Ten Reasons To Call A Vet
Spot the signs that your pet's life could be in danger
©2002 Arden Moore, Prevention, 54(5):181-3
like us, our animal companions certainly aren't immune to diseases or mishaps.
Unfortunately, they can be masters at masking their aches, pains, and hurts
until the problem becomes major and obvious. But by knowing the early warning
signs of trouble, you can step in and help your pet maintain good health--while
keeping your veterinarian bills down.
"The earlier we catch a disease, the better chance we have to control it or even cure it," says William Fortney, DVM, a veterinarian and director of community practice at Kansas State University College of Veterinary Medicine in Manhattan. "We encourage pet owners to pay attention to changes in behaviors and actions in their pets, which are early signs of possible trouble."
Dr. Fortney, along with Tracy McFarland, DVM, a veterinarian specializing in cat care in Santa Clarita, CA, and Elysa Braunstein, VMD, a general small animal practitioner in the Los Angeles area, identified 10 situations an owner might overlook.
Get to a vet as soon as possible if your pet shows any of these symptoms.
Breathing difficulties or intensifying coughing. The gasping could be caused by an inhaled or swallowed object, or it could be related to asthma or other medical conditions. Cats who start coughing but do not throw up hair balls may be asthmatic. Dogs who experience coughing episodes may be suffering from a respiratory condition.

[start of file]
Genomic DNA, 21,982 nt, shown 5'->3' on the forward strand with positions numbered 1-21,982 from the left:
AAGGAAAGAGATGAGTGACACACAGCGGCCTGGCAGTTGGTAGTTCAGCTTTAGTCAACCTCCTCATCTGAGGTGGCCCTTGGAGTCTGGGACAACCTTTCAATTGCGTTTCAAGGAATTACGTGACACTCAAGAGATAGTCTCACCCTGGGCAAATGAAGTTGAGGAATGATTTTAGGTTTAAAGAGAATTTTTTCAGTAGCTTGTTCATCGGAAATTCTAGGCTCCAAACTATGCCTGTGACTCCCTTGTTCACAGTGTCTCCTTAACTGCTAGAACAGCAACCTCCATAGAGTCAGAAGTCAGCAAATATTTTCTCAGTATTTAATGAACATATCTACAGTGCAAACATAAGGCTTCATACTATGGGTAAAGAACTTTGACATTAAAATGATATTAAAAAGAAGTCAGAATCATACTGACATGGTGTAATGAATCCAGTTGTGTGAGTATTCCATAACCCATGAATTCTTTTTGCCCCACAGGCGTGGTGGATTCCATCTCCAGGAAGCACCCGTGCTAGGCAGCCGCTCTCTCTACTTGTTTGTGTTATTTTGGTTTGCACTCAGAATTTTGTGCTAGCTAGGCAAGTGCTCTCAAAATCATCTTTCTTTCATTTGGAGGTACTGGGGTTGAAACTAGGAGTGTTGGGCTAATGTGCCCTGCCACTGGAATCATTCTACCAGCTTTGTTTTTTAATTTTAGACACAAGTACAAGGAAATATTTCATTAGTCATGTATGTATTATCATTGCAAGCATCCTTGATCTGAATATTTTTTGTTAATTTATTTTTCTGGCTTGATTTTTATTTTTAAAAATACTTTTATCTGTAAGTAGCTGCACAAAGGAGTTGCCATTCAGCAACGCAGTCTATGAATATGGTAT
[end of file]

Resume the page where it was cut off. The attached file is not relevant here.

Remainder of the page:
Strains and cries in the litter box. Cats, especially males, who make more trips to the litter box than normal, only to end up straining and crying, may be suffering from urinary tract problems. This could include a blockage, which is a life-threatening condition. "This is a big-time emergency. Your cat could die, so get to your veterinarian right away," advises Dr. McFarland. She recommends cleaning litter boxes daily so you can tell right away if there is a sudden drop in deposits of urine or feces. Sometimes people mistake frequent trips to the box for constipation, when in fact it may be bladder or kidney disease. Kidney disease could cause constipation in older cats.
Gets bit or scratched by a dog or cat. Don't dismiss even minor tussles with other animals, including household pets. "You may think it's just a surface wound, but you can't tell how deep the wound penetrated or if there were any internal injuries," says Dr. Fortney. "When a big dog grabs a small dog or cat in his mouth and shakes him and drops him, this could cause internal damage, including a ruptured diaphragm or bruising of organs."
Seek help within 48 hours if your pet shows any of these symptoms.
Bouts of vomiting and diarrhea. Dogs and cats vomit often to empty their stomachs of things that don't agree with them. They also have sensitive digestive tracts and occasionally get diarrhea from raiding the trash or being exposed to parasites such as tapeworms. But your pet may have eaten something toxic such as chocolate or antifreeze. Contact your veterinarian if these digestive bouts last longer than a day or two, if they intensify, or if you notice blood.